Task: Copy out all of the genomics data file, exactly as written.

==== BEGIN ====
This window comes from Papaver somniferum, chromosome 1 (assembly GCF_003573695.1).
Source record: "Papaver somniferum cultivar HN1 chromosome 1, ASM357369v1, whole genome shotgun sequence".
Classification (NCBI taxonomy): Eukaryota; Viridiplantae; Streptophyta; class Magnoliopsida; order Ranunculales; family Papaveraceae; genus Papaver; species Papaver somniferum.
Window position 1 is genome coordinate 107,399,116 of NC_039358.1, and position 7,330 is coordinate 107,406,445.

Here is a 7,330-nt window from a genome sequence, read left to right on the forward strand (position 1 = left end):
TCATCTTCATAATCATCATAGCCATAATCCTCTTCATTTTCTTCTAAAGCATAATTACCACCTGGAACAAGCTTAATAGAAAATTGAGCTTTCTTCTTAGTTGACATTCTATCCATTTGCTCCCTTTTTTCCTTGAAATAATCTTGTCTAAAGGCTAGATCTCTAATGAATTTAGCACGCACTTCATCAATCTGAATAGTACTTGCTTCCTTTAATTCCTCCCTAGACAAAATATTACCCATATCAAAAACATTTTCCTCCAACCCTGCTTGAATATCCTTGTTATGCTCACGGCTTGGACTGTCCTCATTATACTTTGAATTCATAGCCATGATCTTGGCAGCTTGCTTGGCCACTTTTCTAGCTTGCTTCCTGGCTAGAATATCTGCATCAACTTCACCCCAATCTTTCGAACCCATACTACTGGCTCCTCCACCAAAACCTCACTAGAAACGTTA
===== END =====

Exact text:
This window comes from Papaver somniferum, chromosome 1 (assembly GCF_003573695.1).
Source record: "Papaver somniferum cultivar HN1 chromosome 1, ASM357369v1, whole genome shotgun sequence".
Classification (NCBI taxonomy): Eukaryota; Viridiplantae; Streptophyta; class Magnoliopsida; order Ranunculales; family Papaveraceae; genus Papaver; species Papaver somniferum.
Window position 1 is genome coordinate 107,399,116 of NC_039358.1, and position 7,330 is coordinate 107,406,445.

Here is a 7,330-nt window from a genome sequence, read left to right on the forward strand (position 1 = left end):
TCATCTTCATAATCATCATAGCCATAATCCTCTTCATTTTCTTCTAAAGCATAATTACCACCTGGAACAAGCTTAATAGAAAATTGAGCTTTCTTCTTAGTTGACATTCTATCCATTTGCTCCCTTTTTTCCTTGAAATAATCTTGTCTAAAGGCTAGATCTCTAATGAATTTAGCACGCACTTCATCAATCTGAATAGTACTTGCTTCCTTTAATTCCTCCCTAGACAAAATATTACCCATATCAAAAACATTTTCCTCCAACCCTGCTTGAATATCCTTGTTATGCTCACGGCTTGGACTGTCCTCATTATACTTTGAATTCATAGCCATGATCTTGGCAGCTTGCTTGGCCACTTTTCTAGCTTGCTTCCTGGCTAGAATATCTGCATCAACTTCACCCCAATCTTTCGAACCCATACTACTGGCTCCTCCACCAAAACCTCACTAGAAACGTTA